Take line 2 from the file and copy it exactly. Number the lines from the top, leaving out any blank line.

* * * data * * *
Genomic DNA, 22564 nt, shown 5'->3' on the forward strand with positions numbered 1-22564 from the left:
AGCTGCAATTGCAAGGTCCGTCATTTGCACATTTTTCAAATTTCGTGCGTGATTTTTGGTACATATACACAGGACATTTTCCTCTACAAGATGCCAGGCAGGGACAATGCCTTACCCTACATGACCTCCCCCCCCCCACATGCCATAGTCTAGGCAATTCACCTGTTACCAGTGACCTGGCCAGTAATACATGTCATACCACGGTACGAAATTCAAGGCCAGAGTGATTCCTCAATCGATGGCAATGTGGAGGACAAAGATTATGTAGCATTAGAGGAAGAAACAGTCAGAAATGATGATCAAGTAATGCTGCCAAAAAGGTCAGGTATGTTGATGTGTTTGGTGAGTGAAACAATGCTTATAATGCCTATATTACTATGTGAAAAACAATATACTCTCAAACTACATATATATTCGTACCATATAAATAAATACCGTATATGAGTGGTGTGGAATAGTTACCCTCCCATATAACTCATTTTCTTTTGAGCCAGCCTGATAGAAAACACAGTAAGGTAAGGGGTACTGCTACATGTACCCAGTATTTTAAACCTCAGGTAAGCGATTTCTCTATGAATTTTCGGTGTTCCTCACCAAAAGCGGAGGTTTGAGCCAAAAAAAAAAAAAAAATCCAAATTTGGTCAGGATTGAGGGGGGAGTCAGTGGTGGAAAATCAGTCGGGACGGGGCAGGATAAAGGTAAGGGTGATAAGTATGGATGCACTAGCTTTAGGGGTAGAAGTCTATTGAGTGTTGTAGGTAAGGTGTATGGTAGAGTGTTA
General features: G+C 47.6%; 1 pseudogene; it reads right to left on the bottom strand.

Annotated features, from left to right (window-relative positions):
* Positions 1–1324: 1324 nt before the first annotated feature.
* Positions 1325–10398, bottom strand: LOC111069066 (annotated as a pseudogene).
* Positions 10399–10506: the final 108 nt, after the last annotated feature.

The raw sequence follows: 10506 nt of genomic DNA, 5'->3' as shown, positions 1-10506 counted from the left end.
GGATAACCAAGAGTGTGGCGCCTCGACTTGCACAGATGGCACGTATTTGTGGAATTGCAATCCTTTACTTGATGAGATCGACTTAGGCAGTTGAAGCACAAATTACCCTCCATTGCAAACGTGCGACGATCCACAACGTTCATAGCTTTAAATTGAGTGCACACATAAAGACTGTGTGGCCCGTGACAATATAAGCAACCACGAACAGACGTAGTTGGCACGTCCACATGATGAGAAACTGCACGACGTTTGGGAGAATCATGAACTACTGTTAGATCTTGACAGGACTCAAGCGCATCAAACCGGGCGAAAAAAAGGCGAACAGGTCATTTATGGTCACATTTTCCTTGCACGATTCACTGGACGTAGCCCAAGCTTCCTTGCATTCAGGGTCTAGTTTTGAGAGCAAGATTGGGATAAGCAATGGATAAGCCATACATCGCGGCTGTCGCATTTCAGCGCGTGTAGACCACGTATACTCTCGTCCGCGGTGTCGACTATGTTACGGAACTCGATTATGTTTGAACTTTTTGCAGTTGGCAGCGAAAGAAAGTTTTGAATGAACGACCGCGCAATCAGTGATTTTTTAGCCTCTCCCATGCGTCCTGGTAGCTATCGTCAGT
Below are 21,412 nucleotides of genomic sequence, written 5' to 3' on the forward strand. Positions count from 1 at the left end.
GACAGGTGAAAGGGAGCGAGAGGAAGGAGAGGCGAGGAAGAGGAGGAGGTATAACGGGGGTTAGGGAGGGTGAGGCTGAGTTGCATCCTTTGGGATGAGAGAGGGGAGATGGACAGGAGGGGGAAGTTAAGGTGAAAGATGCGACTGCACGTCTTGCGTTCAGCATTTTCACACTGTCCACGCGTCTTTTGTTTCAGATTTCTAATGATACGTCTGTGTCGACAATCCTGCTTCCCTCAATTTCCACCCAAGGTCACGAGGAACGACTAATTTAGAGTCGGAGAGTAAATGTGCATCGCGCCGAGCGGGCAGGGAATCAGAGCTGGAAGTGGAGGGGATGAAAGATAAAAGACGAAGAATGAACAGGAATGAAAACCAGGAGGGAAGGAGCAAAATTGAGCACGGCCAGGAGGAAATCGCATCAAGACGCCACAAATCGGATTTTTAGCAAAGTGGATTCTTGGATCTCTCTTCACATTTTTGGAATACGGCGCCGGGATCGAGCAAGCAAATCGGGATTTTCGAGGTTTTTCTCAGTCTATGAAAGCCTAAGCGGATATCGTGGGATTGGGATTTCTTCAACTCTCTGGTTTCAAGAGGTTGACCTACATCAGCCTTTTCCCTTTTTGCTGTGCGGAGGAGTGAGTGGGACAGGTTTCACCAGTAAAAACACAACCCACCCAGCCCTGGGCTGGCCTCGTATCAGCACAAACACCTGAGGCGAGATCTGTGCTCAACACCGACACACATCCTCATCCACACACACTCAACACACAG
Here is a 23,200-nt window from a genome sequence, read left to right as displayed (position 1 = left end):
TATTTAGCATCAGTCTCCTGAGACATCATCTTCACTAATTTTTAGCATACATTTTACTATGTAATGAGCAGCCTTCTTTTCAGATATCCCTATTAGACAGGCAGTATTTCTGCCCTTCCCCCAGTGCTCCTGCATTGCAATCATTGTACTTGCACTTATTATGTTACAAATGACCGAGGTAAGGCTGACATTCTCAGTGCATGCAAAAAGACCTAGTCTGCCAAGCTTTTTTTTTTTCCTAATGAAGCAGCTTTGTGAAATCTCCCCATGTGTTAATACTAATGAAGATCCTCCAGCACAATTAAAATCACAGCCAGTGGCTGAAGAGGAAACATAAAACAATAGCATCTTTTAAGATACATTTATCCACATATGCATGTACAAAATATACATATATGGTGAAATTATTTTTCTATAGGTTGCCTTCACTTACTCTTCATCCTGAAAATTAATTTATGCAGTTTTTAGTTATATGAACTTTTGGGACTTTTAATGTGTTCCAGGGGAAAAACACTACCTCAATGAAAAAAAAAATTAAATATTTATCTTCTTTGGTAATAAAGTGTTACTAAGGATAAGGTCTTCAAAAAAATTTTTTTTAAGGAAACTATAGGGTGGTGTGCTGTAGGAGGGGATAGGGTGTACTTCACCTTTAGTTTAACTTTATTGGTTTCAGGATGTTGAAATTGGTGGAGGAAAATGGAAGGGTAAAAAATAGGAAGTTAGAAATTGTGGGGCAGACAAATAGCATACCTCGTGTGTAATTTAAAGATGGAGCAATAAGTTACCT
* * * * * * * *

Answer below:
AGCTGCAATTGCAAGGTCCGTCATTTGCACATTTTTCAAATTTCGTGCGTGATTTTTGGTACATATACACAGGACATTTTCCTCTACAAGATGCCAGGCAGGGACAATGCCTTACCCTACATGACCTCCCCCCCCCCACATGCCATAGTCTAGGCAATTCACCTGTTACCAGTGACCTGGCCAGTAATACATGTCATACCACGGTACGAAATTCAAGGCCAGAGTGATTCCTCAATCGATGGCAATGTGGAGGACAAAGATTATGTAGCATTAGAGGAAGAAACAGTCAGAAATGATGATCAAGTAATGCTGCCAAAAAGGTCAGGTATGTTGATGTGTTTGGTGAGTGAAACAATGCTTATAATGCCTATATTACTATGTGAAAAACAATATACTCTCAAACTACATATATATTCGTACCATATAAATAAATACCGTATATGAGTGGTGTGGAATAGTTACCCTCCCATATAACTCATTTTCTTTTGAGCCAGCCTGATAGAAAACACAGTAAGGTAAGGGGTACTGCTACATGTACCCAGTATTTTAAACCTCAGGTAAGCGATTTCTCTATGAATTTTCGGTGTTCCTCACCAAAAGCGGAGGTTTGAGCCAAAAAAAAAAAAAAAATCCAAATTTGGTCAGGATTGAGGGGGGAGTCAGTGGTGGAAAATCAGTCGGGACGGGGCAGGATAAAGGTAAGGGTGATAAGTATGGATGCACTAGCTTTAGGGGTAGAAGTCTATTGAGTGTTGTAGGTAAGGTGTATGGTAGAGTGTTA